Enjoy fresh-picked rhubarb!

Growing-up, we always enjoyed fresh-picked rhubarb from the garden! Most often we had a simple rhubarb sauce and occasionally served it with a scoop of vanilla ice cream. Rhubarb strawberry pie is a great combo!

Rhubarb (Rheum rhabarbarum) is a cool season, perennial vegetable, grown for its leaf stalks that have a unique tangy taste used for pies and sauces. Rhubarb was first cultivated in the Far East more than 2,000 years ago. It was initially grown for medicinal purposes, and not until the 18th century was it grown for culinary use in Britain and America.

Rhubarb requires winter temperatures below 40 degrees F to break dormancy and stimulate spring growth; and summer temperatures averaging less that 75 degrees F for vigorous vegetative growth. The tops are usually killed in the first heavy freeze in the fall, but roots survive and produce new tops the following spring. While the stalks are edible, the leaves themselves are poisonous (they contain oxalic acid) and should NOT be eaten.

It is most commonly stewed with sugar or used in pies (strawberry rhubarb is very popular) and desserts, but it can also be put into savory dishes or pickled.

Rhubarb root produces a rich brown dye similar to walnut husks. It is used in northern regions where walnut trees do not survive. The oxalic acid in the leaves also act as a natural mordant.

Rhubarb Crisp:

Cut about one dozen stalks (about 4-cups) of rhubarb and remove leaf (great nitrogen source for the compost bin). Wash and cut stalks into about 1/2-inch pieces. Place about 4-cups (or more if desired) into baking casserole dish. Add 2-tablespoons water and 2 tablespoons tapioca (optional), 2/3-cup sugar and 1/2-teaspoon salt.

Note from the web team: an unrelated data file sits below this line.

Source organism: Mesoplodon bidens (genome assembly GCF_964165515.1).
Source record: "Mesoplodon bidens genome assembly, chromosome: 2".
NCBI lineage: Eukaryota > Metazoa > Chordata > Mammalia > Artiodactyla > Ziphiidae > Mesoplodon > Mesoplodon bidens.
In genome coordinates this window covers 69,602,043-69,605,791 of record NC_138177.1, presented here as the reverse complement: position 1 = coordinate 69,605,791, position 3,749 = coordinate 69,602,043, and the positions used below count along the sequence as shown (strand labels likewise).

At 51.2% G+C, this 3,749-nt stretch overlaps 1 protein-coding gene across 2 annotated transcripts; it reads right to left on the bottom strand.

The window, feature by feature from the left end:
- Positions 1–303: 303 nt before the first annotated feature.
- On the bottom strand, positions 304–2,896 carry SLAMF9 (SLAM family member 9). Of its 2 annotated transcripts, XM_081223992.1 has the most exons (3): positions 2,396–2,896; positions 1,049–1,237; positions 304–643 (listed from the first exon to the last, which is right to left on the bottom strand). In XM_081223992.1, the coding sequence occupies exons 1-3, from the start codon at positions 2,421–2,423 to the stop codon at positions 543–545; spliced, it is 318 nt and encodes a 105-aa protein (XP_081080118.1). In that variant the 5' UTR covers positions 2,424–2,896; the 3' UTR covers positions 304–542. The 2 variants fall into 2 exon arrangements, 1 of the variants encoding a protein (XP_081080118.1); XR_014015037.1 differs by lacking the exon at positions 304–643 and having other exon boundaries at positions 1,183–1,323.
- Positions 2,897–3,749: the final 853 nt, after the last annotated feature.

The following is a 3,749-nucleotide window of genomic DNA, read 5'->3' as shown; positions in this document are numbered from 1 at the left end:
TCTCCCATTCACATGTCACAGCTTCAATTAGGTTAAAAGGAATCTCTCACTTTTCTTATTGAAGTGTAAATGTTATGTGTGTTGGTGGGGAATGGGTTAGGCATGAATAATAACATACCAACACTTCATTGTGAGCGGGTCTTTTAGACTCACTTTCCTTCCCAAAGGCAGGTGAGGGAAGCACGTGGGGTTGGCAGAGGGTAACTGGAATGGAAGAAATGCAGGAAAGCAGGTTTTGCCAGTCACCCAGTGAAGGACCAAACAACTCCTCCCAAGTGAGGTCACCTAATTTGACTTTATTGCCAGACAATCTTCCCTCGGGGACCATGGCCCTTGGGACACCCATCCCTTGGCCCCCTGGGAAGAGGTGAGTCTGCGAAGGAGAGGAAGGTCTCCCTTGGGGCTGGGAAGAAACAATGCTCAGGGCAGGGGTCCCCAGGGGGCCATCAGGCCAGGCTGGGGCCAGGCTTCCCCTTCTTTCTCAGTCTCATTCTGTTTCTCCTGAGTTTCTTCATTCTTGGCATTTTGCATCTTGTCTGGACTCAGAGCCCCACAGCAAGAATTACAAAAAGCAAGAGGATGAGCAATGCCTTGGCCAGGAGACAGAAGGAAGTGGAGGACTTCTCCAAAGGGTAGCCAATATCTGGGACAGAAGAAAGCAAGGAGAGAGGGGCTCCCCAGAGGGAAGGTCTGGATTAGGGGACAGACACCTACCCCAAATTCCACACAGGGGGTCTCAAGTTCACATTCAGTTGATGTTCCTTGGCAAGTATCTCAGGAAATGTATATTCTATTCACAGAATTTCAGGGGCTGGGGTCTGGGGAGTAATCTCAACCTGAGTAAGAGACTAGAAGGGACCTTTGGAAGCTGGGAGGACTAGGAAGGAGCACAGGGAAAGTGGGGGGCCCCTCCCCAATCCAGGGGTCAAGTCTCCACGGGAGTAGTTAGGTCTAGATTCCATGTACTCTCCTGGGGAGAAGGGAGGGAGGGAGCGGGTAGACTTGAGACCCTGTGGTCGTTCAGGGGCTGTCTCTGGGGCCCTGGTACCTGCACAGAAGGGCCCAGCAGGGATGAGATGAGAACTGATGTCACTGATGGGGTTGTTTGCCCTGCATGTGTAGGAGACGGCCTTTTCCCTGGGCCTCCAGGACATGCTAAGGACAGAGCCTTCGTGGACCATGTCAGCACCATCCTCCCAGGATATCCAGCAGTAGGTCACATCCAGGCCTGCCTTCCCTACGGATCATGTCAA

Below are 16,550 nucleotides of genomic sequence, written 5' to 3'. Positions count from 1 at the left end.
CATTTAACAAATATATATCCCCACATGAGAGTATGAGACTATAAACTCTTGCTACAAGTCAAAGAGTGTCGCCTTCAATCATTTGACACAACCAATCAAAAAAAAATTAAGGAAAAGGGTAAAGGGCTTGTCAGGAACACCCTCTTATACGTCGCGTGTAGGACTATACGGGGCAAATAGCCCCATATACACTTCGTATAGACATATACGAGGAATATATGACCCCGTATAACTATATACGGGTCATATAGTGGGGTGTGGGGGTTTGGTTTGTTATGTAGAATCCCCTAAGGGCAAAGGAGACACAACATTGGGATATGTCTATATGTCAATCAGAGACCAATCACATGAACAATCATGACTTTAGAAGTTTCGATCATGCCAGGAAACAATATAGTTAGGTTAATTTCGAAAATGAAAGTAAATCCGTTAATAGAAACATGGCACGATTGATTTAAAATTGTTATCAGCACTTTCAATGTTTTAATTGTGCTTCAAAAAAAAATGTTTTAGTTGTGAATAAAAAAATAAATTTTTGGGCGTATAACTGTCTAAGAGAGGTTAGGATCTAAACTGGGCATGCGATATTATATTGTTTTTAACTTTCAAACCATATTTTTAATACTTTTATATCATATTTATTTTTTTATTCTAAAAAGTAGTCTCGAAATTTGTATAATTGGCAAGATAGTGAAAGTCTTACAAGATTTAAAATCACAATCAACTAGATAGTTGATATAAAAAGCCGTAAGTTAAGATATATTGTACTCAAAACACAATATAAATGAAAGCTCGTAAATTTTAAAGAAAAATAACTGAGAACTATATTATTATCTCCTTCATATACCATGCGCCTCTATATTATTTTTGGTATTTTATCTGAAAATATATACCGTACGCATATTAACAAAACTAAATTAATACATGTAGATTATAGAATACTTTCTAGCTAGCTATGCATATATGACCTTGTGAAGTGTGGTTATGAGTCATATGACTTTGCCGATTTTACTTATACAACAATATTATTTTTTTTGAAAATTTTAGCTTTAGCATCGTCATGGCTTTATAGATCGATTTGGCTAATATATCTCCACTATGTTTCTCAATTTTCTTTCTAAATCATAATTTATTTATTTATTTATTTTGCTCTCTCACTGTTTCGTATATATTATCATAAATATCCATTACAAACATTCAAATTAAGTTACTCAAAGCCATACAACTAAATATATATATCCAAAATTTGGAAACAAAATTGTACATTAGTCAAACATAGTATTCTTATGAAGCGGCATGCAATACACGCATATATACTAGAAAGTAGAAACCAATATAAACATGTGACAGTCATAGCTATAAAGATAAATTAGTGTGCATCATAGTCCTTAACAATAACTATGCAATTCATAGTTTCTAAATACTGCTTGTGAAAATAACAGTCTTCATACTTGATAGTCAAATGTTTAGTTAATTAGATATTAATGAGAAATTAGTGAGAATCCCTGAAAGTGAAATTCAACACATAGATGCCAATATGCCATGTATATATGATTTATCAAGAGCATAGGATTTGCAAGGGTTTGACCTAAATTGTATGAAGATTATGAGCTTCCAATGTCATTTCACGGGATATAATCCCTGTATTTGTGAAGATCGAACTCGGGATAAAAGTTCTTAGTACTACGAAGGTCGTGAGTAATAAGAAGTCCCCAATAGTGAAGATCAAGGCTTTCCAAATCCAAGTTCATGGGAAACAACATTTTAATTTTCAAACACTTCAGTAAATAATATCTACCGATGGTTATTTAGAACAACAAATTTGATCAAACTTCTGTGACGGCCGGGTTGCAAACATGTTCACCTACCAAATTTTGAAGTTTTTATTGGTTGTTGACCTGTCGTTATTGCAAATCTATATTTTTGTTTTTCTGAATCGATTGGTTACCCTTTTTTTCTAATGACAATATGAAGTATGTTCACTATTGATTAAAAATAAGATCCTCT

Topping:

In another bowl, add/mix together 1/2-cup granulated sugar, 1/2-brown sugar, 2/3-cup flour, 2/3-cup old-fashioned oatmeal. Cut-in 7 tablespoons margarine or butter and with pie pastry blender, mix until coarse…should be crumbly.

Spread half of mixture on top of rhubarb (place the rest in a freezer bag and store for next time!). Bake in 350 degree F pre-heated oven for about 45-minutes, until topping is golden brown around edges and ‘fruit’ is bubbly. Cool on wire rack before serving!

Enjoy the weekend!

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6 thoughts on “Enjoy fresh-picked rhubarb!

  1. Thank you for the information about rhubarb as a natural dye, I also had no idea that the leaves were their own mordant. The growing information is also handy. I wonder if it would do well in the ground here in Texas? Hmmm…as for the recipe, I may try it with an alternative sweetener and see how it goes!

    • I think folks either like or hate rhubarb…lol. You can easily adjust the sweetness to suit your taste, and the crumble topping is a nice ‘quickie’ dessert with any fresh fruit!

      Tibetans use the liquor from boiled rhubarb leaves as natural mordant that works best with animal fibres. Apparently, a pound of rhubarb leaves can mordant several pounds of fibre. Make sure you boil the leaves in a well-ventilated area, as the fumes can cause problems, and note that rhubarb leaves contain oxalic acid, which is a poison, and should not be eaten.
      Source http://www.wildcolours.co.uk/html/plant_mordant.html#Rhubarb-mordant

  2. I need to experiment more with rhubarb and I think this crisp will be my first foray. My grandmother grew rhubarb in her backyard but I don’t think I ever tried it then. It still reminds me of her and the time I spent there when I was little.

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